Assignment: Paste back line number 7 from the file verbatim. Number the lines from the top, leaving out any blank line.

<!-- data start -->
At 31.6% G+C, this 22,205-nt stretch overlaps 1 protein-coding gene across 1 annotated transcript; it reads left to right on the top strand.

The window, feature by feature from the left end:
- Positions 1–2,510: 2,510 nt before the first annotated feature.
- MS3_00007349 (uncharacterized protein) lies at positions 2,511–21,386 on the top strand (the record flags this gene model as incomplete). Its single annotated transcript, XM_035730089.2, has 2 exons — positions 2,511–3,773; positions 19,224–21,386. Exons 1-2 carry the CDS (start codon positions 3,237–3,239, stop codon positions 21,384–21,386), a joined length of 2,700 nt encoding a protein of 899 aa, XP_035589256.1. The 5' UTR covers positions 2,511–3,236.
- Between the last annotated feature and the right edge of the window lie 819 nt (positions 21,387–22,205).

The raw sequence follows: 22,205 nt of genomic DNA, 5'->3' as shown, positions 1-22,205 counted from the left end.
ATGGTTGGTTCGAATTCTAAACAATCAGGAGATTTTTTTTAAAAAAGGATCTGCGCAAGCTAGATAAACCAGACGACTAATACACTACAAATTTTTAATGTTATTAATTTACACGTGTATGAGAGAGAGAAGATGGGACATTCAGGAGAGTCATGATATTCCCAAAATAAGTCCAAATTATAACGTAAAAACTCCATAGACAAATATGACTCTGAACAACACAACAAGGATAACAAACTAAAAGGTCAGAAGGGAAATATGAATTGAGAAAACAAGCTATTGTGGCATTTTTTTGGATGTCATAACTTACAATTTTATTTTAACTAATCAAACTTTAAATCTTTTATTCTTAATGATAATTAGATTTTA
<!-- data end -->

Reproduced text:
ATGGTTGGTTCGAATTCTAAACAATCAGGAGATTTTTTTTAAAAAAGGATCTGCGCAAGCTAGATAAACCAGACGACTAATACACTACAAATTTTTAATGTTATTAATTTACACGTGTATGAGAGAGAGAAGATGGGACATTCAGGAGAGTCATGATATTCCCAAAATAAGTCCAAATTATAACGTAAAAACTCCATAGACAAATATGACTCTGAACAACACAACAAGGATAACAAACTAAAAGGTCAGAAGGGAAATATGAATTGAGAAAACAAGCTATTGTGGCATTTTTTTGGATGTCATAACTTACAATTTTATTTTAACTAATCAAACTTTAAATCTTTTATTCTTAATGATAATTAGATTTTA